Reunification Observatory

Trip Start Feb 24, 2006
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Trip End Dec 31, 2007


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Flag of Korea Rep.  ,
Saturday, April 15, 2006

Being where the school is located, it puts us pretty close to the disputed border, the famous DMZ (demilitarized zone), that seperates North and South Korea. Chris came up for the weekend and on Saturday we went with Cortney and Lysa (two Canadian teachers at my school) and Jason (Lysa's Kiwi boyfriend) to the Reunification Tower at the northern-most edge of our province. It was a nice drive barring the fact that we only had one tape to listen to the whole ride, hits from the 80's, which was fun the first two times and then became aggravatingly annoying! The only real interesting part of the drive there was that we kept passing these huge, camoflauge-covered concrete blocks alongside the road. Turns out that these huge blocks are actually explosives and they are on every road leading from the border. Apparently, in case the North Koreans somehow made it through the landmine filled DMZ, these road blocks (haha, get it) would be exploded in order to slow down the enemy tanks! It's really fun and exciting to drive between several hundred pounds of 50 year old explosives every five minutes!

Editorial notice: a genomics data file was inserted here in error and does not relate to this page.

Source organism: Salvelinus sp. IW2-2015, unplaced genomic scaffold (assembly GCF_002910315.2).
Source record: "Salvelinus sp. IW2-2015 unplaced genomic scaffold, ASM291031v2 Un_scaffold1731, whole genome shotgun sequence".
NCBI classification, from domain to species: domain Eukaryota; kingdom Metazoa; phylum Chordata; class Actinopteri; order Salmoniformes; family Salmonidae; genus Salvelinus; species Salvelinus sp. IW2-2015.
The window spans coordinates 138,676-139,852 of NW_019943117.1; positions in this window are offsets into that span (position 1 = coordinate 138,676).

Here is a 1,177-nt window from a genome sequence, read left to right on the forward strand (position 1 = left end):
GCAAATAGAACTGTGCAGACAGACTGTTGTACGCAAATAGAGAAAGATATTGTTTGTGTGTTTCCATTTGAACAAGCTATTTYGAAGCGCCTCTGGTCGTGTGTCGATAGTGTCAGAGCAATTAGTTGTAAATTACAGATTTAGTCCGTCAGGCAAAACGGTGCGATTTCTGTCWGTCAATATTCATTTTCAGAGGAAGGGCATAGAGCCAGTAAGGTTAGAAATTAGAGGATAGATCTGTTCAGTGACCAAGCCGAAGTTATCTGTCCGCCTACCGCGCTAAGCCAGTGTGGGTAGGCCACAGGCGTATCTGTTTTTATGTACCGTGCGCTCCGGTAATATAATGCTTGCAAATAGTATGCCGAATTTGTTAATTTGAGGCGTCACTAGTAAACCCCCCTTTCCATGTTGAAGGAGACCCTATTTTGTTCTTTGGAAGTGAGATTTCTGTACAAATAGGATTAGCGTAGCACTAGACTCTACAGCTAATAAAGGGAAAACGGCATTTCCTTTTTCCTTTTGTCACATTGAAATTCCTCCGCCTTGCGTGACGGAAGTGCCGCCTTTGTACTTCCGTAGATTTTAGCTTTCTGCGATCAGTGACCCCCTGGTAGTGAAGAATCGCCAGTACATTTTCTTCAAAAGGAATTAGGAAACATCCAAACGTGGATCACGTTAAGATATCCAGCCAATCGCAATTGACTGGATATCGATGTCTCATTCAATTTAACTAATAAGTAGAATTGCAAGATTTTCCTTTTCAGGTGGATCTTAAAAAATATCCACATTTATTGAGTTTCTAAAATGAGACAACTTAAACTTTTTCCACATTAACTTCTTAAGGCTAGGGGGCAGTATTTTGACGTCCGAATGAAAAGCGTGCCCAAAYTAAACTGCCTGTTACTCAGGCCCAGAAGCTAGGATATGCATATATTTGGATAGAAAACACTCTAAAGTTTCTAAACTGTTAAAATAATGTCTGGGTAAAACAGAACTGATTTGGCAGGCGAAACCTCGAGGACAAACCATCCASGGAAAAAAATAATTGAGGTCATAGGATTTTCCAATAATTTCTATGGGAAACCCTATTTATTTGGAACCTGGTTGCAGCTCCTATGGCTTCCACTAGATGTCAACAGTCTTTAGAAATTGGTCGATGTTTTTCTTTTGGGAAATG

Anyway, we eventually made it to the border and rambled up the hundreds of steps to the reunification observation point and tower. The area is pretty interesting with great views, a giant and gleaming white Buddha, and a less massive virgin Mary statue (I have no idea why). Rounding the observation deck we got our first view into North Korea and it was amazing; amazing because it pretty much looked just like South Korea...excpet there were no people or buildings or cars! So we poked around and took everything in and then Chris and I sauntered down to see the virgin Mary statue and we notice a Korean War tank. It was stripped down and meant for kids to be able to climb on, so of course we did and it was just funny to get this view of a virgin Mary and the Buddha, great symbols of peace and love, directly behind a menacing military tank - one of those had to be there sort of things! After the border, we cruised the countryside and went to a far off temple, Geonbongsa, which turned out to be one of Korea's oldest. It was a neat little temple out in the middle of nowhere, but the siple fact is that if you've seen one Korean temple you've pretty much seen them all. When the Japanese took over the Korean peninsula they burned, well, yeah, they burned down everything. So when Korea rebuilt they used the idea of comformity, basically buidling every temple like every other temple. Who knows, maybe at one point in history Korean temples were beautiful and striking, but that day has passed and a Korean temple is a pretty uneventful experience. But, we did have fun driving around and getting about our province and experiencing a bit of Korean culture. Basically it was just good to get out of the house and it was definitely good to have Chris come visit again!
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